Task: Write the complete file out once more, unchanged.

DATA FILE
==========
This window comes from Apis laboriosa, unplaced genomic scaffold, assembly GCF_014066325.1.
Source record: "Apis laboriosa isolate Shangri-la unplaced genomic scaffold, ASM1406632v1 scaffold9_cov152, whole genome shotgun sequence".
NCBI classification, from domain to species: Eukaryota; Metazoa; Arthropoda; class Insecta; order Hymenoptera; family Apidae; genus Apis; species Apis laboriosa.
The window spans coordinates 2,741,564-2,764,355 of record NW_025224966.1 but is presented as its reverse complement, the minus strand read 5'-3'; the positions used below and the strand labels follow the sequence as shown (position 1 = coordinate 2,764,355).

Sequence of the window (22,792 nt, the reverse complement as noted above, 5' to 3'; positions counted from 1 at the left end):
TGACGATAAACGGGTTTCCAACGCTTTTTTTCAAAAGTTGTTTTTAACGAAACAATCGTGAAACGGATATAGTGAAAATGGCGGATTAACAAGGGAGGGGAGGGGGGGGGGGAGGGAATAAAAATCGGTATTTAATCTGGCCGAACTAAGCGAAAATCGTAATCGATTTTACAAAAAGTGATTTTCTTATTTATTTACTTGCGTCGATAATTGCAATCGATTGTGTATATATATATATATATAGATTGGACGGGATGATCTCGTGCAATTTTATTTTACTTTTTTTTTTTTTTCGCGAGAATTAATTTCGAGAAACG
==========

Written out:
This window comes from Apis laboriosa, unplaced genomic scaffold, assembly GCF_014066325.1.
Source record: "Apis laboriosa isolate Shangri-la unplaced genomic scaffold, ASM1406632v1 scaffold9_cov152, whole genome shotgun sequence".
NCBI classification, from domain to species: Eukaryota; Metazoa; Arthropoda; class Insecta; order Hymenoptera; family Apidae; genus Apis; species Apis laboriosa.
The window spans coordinates 2,741,564-2,764,355 of record NW_025224966.1 but is presented as its reverse complement, the minus strand read 5'-3'; the positions used below and the strand labels follow the sequence as shown (position 1 = coordinate 2,764,355).

Sequence of the window (22,792 nt, the reverse complement as noted above, 5' to 3'; positions counted from 1 at the left end):
TGACGATAAACGGGTTTCCAACGCTTTTTTTCAAAAGTTGTTTTTAACGAAACAATCGTGAAACGGATATAGTGAAAATGGCGGATTAACAAGGGAGGGGAGGGGGGGGGGGAGGGAATAAAAATCGGTATTTAATCTGGCCGAACTAAGCGAAAATCGTAATCGATTTTACAAAAAGTGATTTTCTTATTTATTTACTTGCGTCGATAATTGCAATCGATTGTGTATATATATATATATATAGATTGGACGGGATGATCTCGTGCAATTTTATTTTACTTTTTTTTTTTTTTCGCGAGAATTAATTTCGAGAAACG